Research beyond borders

International Placement Scheme – awards announced

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The AHRC run an International Placement Scheme  for AHRC-funded PhD students and early career researchers to spend time at an overseas organisation with dedicated access to their world-class research facilities, expertise and networking opportunities.

Successful Library of Congress Award Holders from Univesity of Lincoln (© University of Lincoln)

 We’ve just announced the awarded placements from the last call – 65 in total, going to one of four hosts:

  •  Library of Congress – USA
  •  National Institutes for the Humanities  (NIHU) – Japan
  •  Huntington Library – USA
  •  SARAI-CSDS  – India

Andrew and Adam, as featured in the post photo are two University of Lincoln students who are about to head off to the Library of Congress for their research on popular attitudes and comics during the second world war. The funding for the next round of the scheme isn’t confirmed yet, but we are hoping to run it in a similar way.  Please note the timetable may be brought forward  so expect an announcement later in the autumn. If you’re an early career researcher, it’s well-worth considering applying as this scheme is open to more than just PhD students: previous award holders are extremely positive about the value these awards have on their research. You can hear one of them speak here.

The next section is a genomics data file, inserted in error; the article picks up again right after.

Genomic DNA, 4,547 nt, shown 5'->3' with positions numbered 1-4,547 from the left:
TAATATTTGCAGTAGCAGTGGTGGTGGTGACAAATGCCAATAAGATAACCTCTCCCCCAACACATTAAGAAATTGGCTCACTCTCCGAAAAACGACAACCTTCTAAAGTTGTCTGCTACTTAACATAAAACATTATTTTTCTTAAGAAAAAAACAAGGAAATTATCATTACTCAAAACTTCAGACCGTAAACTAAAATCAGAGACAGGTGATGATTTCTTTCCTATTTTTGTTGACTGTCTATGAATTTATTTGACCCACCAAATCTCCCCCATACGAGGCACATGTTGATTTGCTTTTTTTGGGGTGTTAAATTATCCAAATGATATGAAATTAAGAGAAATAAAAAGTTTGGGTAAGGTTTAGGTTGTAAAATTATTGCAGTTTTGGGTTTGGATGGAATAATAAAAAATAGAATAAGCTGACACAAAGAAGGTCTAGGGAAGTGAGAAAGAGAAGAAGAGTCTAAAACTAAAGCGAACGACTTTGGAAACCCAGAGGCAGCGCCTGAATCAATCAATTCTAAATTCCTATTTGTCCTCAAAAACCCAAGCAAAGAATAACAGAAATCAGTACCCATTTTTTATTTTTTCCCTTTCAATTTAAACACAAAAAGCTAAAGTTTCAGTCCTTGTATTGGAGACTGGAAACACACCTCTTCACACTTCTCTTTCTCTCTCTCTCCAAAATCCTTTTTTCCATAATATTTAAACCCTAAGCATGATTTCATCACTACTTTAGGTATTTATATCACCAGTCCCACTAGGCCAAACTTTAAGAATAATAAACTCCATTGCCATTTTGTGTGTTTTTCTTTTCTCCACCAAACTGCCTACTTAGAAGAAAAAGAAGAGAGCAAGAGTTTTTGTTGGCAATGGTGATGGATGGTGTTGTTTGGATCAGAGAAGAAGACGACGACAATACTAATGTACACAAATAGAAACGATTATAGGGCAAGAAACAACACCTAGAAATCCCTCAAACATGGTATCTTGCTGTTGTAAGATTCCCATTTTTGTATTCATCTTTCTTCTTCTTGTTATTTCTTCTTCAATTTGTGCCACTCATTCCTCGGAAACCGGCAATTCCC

We are always looking for ways to expand the scheme:  if you have any ideas of other places which might make great future hosts please let us know (either post in comments or contact Pippa Craggs – see ‘about’ link above).  Note that these partnerships require a level of support from the host institution and can take a while for the AHRC to set up.

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3 thoughts on “International Placement Scheme – awards announced

  1. These placements are a fantastic opportunity, and my congratulations to the 65 successful applicants. I’d love to see a placement with the Harry Ransom Center at the University of Texas at Austin – its archive collection is an incredibly rich resource.

  2. Pingback: AHRC research showcased in India | Research beyond borders

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